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$200,000 'Zabu' Joins High-price Laugh Derby

July 20, 1986|DONALD CHASE

ANNANDALE-ON-HUDSON, N.Y. — "Comedy teams!"

Zack Norman--who was Danny DeVito's mustachioed, crocodile-crazed sidekick in "Romancing the Stone"--was musing on the resurgence in screen comedy buddies. He was especially aware of high-profile pairings like DeVito and Joe Piscopo in the recent $10 million-or-so "Wise Guys" and Warren Beatty and Dustin Hoffman in the upcoming $30 million-or-so "Ishtar."

That's because Norman's recently wrapped "Chief Zabu" creates another comedy team--Norman and Allen Garfield. But "Chief Zabu" is very low profile: It's directed by unknowns Howard Zuker and Neil Cohen, from a script Cohen wrote with yet another unknown, Nancy Zuker. It has no distributor yet. And it came in for under $200,000.

Still, Norman is betting there's no relationship between cost and mirth.

"I'm wondering--quite seriously--if 'Zabu' won't end up being every bit as funny as the higher-priced pictures," he said.

The answer to that question will come, as they say, in the fullness of time. Some questions that can be answered right now are:

Who are these people and what is "Chief Zabu"?

Why has it been headquartered at Bard College, the 750-student artsy-craftsy Hudson Valley alma mater of Chevy Chase and Blythe Danner that Mary McCarthy satirized in "The Groves of Academe"?

And how can a film full of high-priced character actors--Ed Lauter ("Raw Deal"), Allan Arbus (the "MASH" series' shrink), Shirley Stoler ("Seven Beauties") and Ferdinand Mayne ("Pirates") in addition to Garfield ("The Cotton Club") and Norman--be made for less than $200,000? Or, if you must know the truth, $187,996.

Howard Zuker is the name--his real one--that Zack Norman uses when he's doing the New York and Florida real-estate deals that have subsidized his acting career. Norman also used it when he and his "Sitting Ducks" director, Henry Jaglom, "presented" (i.e., arranged financing for) "Hearts and Minds," the Oscar-winning 1974 Vietnam-themed documentary. And he's using it now for his film-directing debut with "Chief Zabu."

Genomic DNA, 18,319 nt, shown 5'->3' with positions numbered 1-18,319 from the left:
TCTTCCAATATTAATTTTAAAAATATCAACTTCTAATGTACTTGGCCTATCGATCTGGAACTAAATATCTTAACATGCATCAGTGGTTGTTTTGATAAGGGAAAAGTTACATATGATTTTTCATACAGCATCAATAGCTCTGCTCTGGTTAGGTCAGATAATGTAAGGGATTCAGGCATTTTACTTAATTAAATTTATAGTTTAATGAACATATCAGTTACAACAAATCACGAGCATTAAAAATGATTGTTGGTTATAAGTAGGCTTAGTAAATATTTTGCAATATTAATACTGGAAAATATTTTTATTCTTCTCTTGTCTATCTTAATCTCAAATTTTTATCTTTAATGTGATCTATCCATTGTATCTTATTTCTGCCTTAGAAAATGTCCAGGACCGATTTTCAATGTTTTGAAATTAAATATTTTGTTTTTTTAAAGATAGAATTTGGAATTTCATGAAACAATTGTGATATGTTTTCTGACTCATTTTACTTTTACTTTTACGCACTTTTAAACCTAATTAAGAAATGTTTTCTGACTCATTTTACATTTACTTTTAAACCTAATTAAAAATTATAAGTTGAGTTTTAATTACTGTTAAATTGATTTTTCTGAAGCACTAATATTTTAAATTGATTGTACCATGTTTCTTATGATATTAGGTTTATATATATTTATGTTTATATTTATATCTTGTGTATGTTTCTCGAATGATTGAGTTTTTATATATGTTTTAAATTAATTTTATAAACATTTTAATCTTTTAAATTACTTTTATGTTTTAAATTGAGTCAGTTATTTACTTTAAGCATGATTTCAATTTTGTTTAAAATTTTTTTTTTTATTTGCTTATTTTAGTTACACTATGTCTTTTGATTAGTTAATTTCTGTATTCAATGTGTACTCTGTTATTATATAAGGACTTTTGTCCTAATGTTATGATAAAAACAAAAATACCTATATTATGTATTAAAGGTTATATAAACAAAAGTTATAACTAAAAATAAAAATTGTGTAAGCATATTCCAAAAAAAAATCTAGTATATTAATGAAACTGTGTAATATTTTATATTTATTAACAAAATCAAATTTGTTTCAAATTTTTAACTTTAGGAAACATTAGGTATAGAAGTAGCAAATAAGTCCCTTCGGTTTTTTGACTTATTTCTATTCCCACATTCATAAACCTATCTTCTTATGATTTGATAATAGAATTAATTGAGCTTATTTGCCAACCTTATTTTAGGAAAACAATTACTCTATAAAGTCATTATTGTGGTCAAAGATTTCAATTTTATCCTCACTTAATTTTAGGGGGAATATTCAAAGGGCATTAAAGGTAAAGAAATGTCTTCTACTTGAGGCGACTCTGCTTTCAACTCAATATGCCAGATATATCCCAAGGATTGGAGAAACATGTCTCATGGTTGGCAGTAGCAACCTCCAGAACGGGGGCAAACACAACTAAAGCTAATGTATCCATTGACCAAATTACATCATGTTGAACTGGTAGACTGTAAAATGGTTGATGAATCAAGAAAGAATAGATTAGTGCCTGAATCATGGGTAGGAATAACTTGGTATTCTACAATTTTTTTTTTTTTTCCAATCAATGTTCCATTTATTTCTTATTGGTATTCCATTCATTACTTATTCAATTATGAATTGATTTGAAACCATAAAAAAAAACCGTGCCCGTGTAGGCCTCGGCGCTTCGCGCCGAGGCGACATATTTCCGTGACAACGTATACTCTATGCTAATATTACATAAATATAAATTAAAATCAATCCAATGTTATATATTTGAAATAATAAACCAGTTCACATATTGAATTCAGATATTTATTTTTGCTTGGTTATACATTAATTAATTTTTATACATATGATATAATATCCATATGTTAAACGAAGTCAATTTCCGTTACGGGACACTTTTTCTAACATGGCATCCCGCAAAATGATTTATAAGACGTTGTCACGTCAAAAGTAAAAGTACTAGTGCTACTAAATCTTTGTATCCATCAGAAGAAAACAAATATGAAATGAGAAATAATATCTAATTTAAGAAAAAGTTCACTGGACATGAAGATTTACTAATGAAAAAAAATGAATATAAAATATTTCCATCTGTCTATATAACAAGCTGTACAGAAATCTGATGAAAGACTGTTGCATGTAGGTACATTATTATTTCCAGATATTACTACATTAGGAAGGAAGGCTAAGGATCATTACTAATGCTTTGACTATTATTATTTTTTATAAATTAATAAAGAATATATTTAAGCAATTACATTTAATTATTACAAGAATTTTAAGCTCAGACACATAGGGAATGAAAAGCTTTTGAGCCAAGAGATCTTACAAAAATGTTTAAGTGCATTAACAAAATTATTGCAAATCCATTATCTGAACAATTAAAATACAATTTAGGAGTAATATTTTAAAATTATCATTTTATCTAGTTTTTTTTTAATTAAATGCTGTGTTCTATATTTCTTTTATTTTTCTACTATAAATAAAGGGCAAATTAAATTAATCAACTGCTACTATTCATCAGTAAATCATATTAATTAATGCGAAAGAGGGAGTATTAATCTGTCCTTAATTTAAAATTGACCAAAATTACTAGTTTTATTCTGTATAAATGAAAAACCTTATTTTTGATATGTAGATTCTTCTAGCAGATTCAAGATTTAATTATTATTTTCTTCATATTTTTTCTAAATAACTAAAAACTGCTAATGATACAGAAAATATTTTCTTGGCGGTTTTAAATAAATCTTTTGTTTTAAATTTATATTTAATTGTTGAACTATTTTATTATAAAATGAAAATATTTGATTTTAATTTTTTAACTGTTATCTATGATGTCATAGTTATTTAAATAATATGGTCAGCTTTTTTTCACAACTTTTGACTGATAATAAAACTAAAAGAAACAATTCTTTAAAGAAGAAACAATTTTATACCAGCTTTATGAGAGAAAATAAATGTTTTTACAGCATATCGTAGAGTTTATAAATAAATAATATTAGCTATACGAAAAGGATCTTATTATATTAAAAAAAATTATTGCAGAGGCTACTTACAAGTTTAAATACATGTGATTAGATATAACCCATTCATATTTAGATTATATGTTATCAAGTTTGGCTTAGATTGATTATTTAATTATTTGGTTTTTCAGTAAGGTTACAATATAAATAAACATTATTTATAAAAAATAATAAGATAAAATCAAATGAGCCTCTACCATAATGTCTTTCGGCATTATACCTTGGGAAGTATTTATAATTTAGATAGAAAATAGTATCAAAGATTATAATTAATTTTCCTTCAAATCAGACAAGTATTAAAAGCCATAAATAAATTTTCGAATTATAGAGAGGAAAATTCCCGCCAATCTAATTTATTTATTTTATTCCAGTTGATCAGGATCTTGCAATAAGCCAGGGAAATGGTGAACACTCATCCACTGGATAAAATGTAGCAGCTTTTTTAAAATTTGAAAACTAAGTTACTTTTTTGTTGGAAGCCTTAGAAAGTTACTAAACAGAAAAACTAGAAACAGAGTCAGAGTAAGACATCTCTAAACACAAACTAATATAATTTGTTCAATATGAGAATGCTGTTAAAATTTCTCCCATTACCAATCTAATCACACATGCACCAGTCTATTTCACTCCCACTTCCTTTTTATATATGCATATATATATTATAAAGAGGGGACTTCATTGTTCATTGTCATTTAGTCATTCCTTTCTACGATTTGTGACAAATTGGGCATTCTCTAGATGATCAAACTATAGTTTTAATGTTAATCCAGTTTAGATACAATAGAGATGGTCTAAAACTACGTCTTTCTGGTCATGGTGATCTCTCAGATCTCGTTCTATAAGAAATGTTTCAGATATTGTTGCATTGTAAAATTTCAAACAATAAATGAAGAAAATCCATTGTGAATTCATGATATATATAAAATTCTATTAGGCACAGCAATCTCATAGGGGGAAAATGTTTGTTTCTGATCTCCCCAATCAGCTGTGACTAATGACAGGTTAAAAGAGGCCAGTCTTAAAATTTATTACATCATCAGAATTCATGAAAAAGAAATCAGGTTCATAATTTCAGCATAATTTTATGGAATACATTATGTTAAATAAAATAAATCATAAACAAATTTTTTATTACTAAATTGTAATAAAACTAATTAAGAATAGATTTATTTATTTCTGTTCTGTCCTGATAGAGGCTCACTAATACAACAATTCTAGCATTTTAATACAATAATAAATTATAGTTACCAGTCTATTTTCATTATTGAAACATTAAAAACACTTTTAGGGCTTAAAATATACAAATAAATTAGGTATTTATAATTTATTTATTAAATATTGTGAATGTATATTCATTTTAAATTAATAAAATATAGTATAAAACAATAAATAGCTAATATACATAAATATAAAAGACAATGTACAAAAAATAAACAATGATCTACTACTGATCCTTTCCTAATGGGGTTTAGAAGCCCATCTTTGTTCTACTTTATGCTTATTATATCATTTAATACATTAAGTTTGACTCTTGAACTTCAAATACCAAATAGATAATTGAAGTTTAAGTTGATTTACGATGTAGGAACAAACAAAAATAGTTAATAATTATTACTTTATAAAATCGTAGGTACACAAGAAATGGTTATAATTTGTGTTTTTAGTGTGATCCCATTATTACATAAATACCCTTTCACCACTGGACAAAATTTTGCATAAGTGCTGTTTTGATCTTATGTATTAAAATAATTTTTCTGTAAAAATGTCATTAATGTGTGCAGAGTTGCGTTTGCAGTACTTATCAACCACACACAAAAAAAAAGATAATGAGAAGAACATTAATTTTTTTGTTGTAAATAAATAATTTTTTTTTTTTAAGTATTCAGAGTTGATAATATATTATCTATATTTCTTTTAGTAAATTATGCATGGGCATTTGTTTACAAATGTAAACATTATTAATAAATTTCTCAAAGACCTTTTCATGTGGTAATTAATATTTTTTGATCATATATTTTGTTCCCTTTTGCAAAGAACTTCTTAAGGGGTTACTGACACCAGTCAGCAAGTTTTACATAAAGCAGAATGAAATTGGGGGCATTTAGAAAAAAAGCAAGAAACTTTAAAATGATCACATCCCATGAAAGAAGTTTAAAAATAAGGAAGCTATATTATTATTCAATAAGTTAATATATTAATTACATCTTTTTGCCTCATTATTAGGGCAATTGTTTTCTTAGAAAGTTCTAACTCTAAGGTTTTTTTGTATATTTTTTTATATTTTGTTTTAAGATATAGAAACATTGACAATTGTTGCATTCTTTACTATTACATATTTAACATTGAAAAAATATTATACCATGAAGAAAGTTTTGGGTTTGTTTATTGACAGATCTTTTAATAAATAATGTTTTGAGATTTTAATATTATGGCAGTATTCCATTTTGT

"A few years back," Norman recounted the genesis of the new film, "one of the hustlers I know came to me and said, 'Mergers and acquisitions aren't where it's at anymore; where it's at is countries .' He suggested I look into the commercial possibilities in Namibia, an area in South West Africa that was trying to achieve independence of South Africa, and had just applied for membership in the U.N.

"I went to a press conference, at the Sherry Netherland Hotel in New York, for the leader of the independence movement, Chief Clement Kapu, a press conference that for some reason was attended by Elizabeth Taylor." Taylor had earlier focused her interest and beneficence on Botswana. "Well, Namibia was not admitted to the U.N., but I was convinced that what I saw that day was a springboard for a zany satirical comedy which could also be--with the right characters--a comedy with a lot of heart."

So convinced that he and Neil Cohen, an ex-agent and off-Broadway playwright ("Rat's Nest"), dropped the domestic drama they were scripting together and invited Nancy Zuker, Norman's wife, to develop the new idea with them.

Namibia became the fictional Polynesian island of Tiburaku, Norman said, "because nothing to do with Africa, and particularly South Africa, is funny. And Kapu, who I'm sorry to say died under possibly suspicious circumstances in Namibia not long after his visit to New York, became Zabu." Neil Cohen said that, as played by Manu Tupou of "A Man Called Horse" and "Hurricane," Zabu "is emerging as a character with a great and touching dignity."

The other principals are decidedly less dignified but, the film makers hope, are touching in their scrambling desperation. They include: Norman's manic, percentage-spouting realtor and his woebegone boss-friend (Garfield); Arbus' where-it's-at-is-countries promoter; Stoler's culture-vulture hotel credit manager; Lauter's ne'er-do-well millionaire's son, his libidinous wife (model Lucienne Buchanan) and their quite literally closet-gay butler (Mayne); and a do-gooding actress, now more Fonda than Taylor (Marianna Hill of "Medium Cool").

How the actors happened to come together to shoot "Chief Zabu" at Bard College has a lot to do with Screen Actors Guild, and with Neil Cohen, Allen Garfield and producer Norman Leigh.

Leigh, who has worked as a high-budget cinematographer ("The Brink's Job") and a low-budget director ("Schizoid"), took one look at the $200,000 Zack Norman had raised for "Zabu" and mentally translated it into a different movie from the one that Norman and Neil Cohen envisioned.

"Zack and I," Cohen admitted, "saw a guy with a camera strapped to his back and a sound man following the actors around."

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